Whereas negotiations, or discussions, are exchanges with offerors in the competitive range that are undertaken with the intent of allowing proposal revisions, Federal Acquisition Regulation (FAR) Sec. 15.306(d), clarifications are limited exchanges with offerors intended to resolve minor or clerical errors or to allow offerors to clarify matters such as the relevance of past performance information. FAR Sec. 15.306(a). Where, as here, an agency states its intention to award on the basis of initial proposals, without discussions, an agency nevertheless may seek clarifications from offerors. FAR Sec. 15.306(a); see Landoll Corp., B-291381 et al., Dec. 23, 2002, 2003 CPD Para. 40.
There is no basis for finding that the agency engaged in discussions with the protester. Each communication with AHNTECH simply provided the firm with the opportunity to clarify, not modify, its proposal. The various performance requirements were listed in the 317-page SOW, but instead of very detailed proposals, the RFP required offerors to submit limited information to establish the soundness of their mobilization and transition plans, including an organizational chart listing the proposed manning requirements for each element of work and identifying the number of qualified /certified employees required. After reviewing AHNTECH's proposal, which included an organizational chart showing its proposed personnel, the evaluators issued a variety of CRs, the majority of which sought amplification and clarification of AHNTECH's proposed manning to flesh out what was not apparent from the face of the manning chart.
For example, several requests questioned how AHNTECH would meet the requirements with its proposed manning. CR Nos. AN 6-2, 7-3, 9-17, and 16-1. Apparently recognizing the intent of these CRs, AHNTECH explained in detail how its cross-utilization of personnel, multi-skilled and experienced leaders, and streamlined management would meet various of the SOW's requirements. It then advised the agency that it had added personnel to "meet all requirements of the SOW." Response to CR Nos. AN 6-2, 7-3, 9-17, and 16-1. Similarly, in another CR, the evaluator noted the number of proposed guards, their different qualification levels, and that, "historically," the total number proposed would not be sufficient. CR No. AN 8-1. Again, recognizing the intent of the CR, AHNTECH explained how less qualified guards would be moved to the higher level once they were fully qualified. Response to CR No. AN 8-1. However, instead of explaining how its proposed guards would meet all the requirements, it submitted a revision that added upper level guards.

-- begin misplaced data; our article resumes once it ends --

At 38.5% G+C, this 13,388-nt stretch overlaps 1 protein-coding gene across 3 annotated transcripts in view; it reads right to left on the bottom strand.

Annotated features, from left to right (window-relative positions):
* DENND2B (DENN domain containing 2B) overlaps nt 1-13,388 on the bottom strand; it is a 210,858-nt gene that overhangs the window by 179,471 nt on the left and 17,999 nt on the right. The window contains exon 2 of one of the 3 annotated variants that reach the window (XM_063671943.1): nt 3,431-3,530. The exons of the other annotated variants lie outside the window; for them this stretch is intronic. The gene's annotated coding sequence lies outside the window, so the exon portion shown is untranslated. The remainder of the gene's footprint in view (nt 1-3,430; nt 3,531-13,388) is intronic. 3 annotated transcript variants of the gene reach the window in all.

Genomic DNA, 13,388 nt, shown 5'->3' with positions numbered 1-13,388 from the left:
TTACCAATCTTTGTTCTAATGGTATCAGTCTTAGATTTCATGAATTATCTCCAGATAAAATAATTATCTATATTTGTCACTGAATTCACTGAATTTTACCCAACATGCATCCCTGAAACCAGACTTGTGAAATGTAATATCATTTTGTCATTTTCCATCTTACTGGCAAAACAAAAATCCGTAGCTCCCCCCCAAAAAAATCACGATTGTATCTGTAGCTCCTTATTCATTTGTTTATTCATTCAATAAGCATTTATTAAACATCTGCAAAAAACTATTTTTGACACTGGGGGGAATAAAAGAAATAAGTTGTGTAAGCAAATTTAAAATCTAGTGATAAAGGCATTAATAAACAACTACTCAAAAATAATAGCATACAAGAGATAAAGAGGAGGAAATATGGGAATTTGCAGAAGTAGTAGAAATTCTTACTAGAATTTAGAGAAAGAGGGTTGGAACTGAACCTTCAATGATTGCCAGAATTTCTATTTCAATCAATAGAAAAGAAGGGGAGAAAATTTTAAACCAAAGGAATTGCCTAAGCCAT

The contracting officer has broad discretion whether to open discussions. Colmek Sys. Eng'g, B-291931.2, July 9, 2002, 2003 CPD Para. 123 at 7. Here, the RFP stated that the agency did not intend to open discussions, and the questions issued to AHNTECH were labeled "Clarification Request" and, rather than identify and seek correction of deficiencies or weaknesses, sought clarification of the firm's proposal. As such, the clarification requests did not constitute discussions. By proposing additional personnel to meet the SOW requirements, AHNTECH, not the agency, disregarded the scope of the clarification process. The firm's unilateral decision to modify its proposal could not and did not transform the agency's clarifications into discussions.
AHNTECH challenges the agency's evaluation regarding its plan for the turn-in of GFE and its proposed fire protection personnel. In AHNTECH's view, the agency's negative evaluations were unwarranted because its proposal met the requirements set forth in the RFP.
In reviewing a protest of an agency's proposal evaluation, it is not our role to reevaluate proposals. Rather, we will consider only whether the evaluation was reasonable and consistent with the terms of the solicitation and applicable statutes and regulations. CWIS, LLC, B-287521, July 2, 2001, 2001 CPD Para. 119 at 2. The evaluation here was unobjectionable.
GFE Turn-In Plan
The SOW (Secs. V.5 and V.6) listed a limited amount of GFE and required the successor contractor, during the transition phase, to turn in all non-listed GFE to Luke AFB. SOW Sec. 126.96.36.199. AHNTECH's proposal discussed preparation of a GFE inventory and the firm's intent to assume custody of all contract government property, but did not address turning in non-listed GFE. AHNTECH Proposal at 35. When the evaluators asked AHNTECH how it intended to turn in "the vast amount of GFE" in accordance with section 19 of the SOW, AHNTECH proposed to transfer the property to the Defense Reutilization and Marketing Office on paper and to use whatever GFE was still serviceable to meet the contract requirements. Response to CR No. AN 6-3. The agency found that AHNTECH's proposal, as clarified, failed to comply with the SOW requirement for the turn-in of non-listed GFE.